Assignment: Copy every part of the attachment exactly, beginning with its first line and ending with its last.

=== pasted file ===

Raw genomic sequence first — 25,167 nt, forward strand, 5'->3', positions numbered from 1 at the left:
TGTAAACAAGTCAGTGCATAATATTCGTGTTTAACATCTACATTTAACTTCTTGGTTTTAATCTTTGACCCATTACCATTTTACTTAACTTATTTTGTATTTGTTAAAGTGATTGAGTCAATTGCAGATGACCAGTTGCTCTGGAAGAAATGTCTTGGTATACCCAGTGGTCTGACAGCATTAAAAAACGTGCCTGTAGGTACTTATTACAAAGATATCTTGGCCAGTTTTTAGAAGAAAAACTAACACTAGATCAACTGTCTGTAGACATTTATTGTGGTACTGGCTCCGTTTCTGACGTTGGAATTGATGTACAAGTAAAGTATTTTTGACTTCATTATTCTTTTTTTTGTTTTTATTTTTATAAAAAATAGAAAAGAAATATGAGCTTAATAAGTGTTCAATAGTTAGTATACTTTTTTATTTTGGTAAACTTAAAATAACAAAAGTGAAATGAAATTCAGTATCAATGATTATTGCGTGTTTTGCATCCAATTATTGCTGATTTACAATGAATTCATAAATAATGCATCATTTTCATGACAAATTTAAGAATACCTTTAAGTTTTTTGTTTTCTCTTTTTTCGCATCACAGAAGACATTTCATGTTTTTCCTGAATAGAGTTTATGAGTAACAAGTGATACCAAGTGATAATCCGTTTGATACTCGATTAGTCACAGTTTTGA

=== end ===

Raw genomic sequence first — 25,167 nt, forward strand, 5'->3', positions numbered from 1 at the left:
TGTAAACAAGTCAGTGCATAATATTCGTGTTTAACATCTACATTTAACTTCTTGGTTTTAATCTTTGACCCATTACCATTTTACTTAACTTATTTTGTATTTGTTAAAGTGATTGAGTCAATTGCAGATGACCAGTTGCTCTGGAAGAAATGTCTTGGTATACCCAGTGGTCTGACAGCATTAAAAAACGTGCCTGTAGGTACTTATTACAAAGATATCTTGGCCAGTTTTTAGAAGAAAAACTAACACTAGATCAACTGTCTGTAGACATTTATTGTGGTACTGGCTCCGTTTCTGACGTTGGAATTGATGTACAAGTAAAGTATTTTTGACTTCATTATTCTTTTTTTTGTTTTTATTTTTATAAAAAATAGAAAAGAAATATGAGCTTAATAAGTGTTCAATAGTTAGTATACTTTTTTATTTTGGTAAACTTAAAATAACAAAAGTGAAATGAAATTCAGTATCAATGATTATTGCGTGTTTTGCATCCAATTATTGCTGATTTACAATGAATTCATAAATAATGCATCATTTTCATGACAAATTTAAGAATACCTTTAAGTTTTTTGTTTTCTCTTTTTTCGCATCACAGAAGACATTTCATGTTTTTCCTGAATAGAGTTTATGAGTAACAAGTGATACCAAGTGATAATCCGTTTGATACTCGATTAGTCACAGTTTTGA